I started sailing after I finished school and did some American Sailing Association (ASA) courses in Durban, South Africa. My mother thought this would ‘give me some direction’ in life. She never imagined I would take her so literally! After a childhood spent feeling out of place, being on a boat, on the water and exploring seemed to fit like a glove. But, it was the instructing side of outdoor sports that really gripped me.
I soon realised that I could spend my time facilitating others’ enjoyment of the outdoors and sports and that this could fund further adventures in foreign lands. Having first sailed across the Atlantic from Cape Town to Brazil, I eventually landed in Tobago for a few years where I became a Scuba Diving Instructor. Going on a skiing holiday for a week always felt too short, so off I went to the Alps to do a ski season and master the sport. It wasn’t long before I was instructing this sport, too.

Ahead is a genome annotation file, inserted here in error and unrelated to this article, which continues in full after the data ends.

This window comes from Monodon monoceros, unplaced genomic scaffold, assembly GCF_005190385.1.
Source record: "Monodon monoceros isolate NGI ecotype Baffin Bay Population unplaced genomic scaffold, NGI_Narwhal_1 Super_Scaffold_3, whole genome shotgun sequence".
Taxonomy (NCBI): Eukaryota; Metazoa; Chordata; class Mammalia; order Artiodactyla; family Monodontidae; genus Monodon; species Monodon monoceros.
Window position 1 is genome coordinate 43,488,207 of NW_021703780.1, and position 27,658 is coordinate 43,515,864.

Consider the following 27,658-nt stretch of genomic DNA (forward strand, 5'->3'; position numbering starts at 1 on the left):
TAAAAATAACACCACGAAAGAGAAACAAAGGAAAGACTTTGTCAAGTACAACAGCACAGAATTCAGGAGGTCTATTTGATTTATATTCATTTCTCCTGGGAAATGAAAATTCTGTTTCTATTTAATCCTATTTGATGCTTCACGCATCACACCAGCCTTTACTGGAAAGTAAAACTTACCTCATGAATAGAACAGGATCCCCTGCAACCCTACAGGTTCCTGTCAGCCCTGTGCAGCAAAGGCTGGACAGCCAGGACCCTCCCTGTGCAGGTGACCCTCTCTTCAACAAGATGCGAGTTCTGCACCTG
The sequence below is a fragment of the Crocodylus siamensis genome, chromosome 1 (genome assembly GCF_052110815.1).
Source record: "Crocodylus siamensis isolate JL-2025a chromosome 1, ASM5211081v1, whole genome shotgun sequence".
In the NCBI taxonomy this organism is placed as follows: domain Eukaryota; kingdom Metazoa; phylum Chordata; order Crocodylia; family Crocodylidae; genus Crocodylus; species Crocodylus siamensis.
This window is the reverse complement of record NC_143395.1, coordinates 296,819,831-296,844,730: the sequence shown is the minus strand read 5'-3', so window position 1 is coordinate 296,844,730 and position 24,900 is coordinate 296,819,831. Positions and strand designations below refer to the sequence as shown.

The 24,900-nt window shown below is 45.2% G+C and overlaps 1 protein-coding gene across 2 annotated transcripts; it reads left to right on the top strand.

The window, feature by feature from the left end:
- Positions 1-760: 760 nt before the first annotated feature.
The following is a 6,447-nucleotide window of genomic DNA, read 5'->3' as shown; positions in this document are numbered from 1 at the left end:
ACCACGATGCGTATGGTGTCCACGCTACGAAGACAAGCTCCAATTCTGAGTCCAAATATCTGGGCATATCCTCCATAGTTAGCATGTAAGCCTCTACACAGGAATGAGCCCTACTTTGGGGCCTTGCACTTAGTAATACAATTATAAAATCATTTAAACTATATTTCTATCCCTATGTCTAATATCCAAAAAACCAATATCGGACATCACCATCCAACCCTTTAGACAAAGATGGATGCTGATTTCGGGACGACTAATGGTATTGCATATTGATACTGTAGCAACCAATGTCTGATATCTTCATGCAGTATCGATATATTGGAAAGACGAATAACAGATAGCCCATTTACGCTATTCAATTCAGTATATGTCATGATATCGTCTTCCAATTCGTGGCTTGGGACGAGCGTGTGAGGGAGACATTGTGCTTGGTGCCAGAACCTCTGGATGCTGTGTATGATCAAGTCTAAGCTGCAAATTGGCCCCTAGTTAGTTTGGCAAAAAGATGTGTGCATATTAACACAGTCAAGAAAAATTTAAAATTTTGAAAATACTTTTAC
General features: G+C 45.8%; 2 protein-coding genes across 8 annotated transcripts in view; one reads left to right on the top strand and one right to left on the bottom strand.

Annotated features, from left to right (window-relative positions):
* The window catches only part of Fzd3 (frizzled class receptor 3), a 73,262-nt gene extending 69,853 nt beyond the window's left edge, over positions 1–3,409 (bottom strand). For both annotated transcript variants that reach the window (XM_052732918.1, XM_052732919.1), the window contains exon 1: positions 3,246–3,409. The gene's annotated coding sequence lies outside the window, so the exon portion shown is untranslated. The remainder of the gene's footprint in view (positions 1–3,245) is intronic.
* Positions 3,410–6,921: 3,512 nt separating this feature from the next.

By now it had been too many years since I lived on a boat and, after a chance meeting in ski cable car, I was on my way to Greece to work on sailing flotillas with a good bunch of Aussies and Kiwis. This part of my journey is a bit hazy, but I cut my teeth with boat management and maintenance there and learned many important boating lessons.
The Flottilla lifestyle has a short shelf life and so I returned to what by now I knew was the single thing I was best at – teaching. I knew the best sail training program in the world was the RYA and if I was going to teach it, I had better know and understand the system well. So, I did the whole Yachtmaster scheme, starting at Day Skipper all the way through to Instructor.
After squeezing in one more ocean adventure from Cape Town to Mauritius, via Madagascar, I finally settled down in Sunny England! Since landing on these shores I have focused on becoming a well-rounded boat instructor and skipper. It’s the teaching that I enjoy most and I find this part of the South Coast of England one of the best places in the world to learn to boat.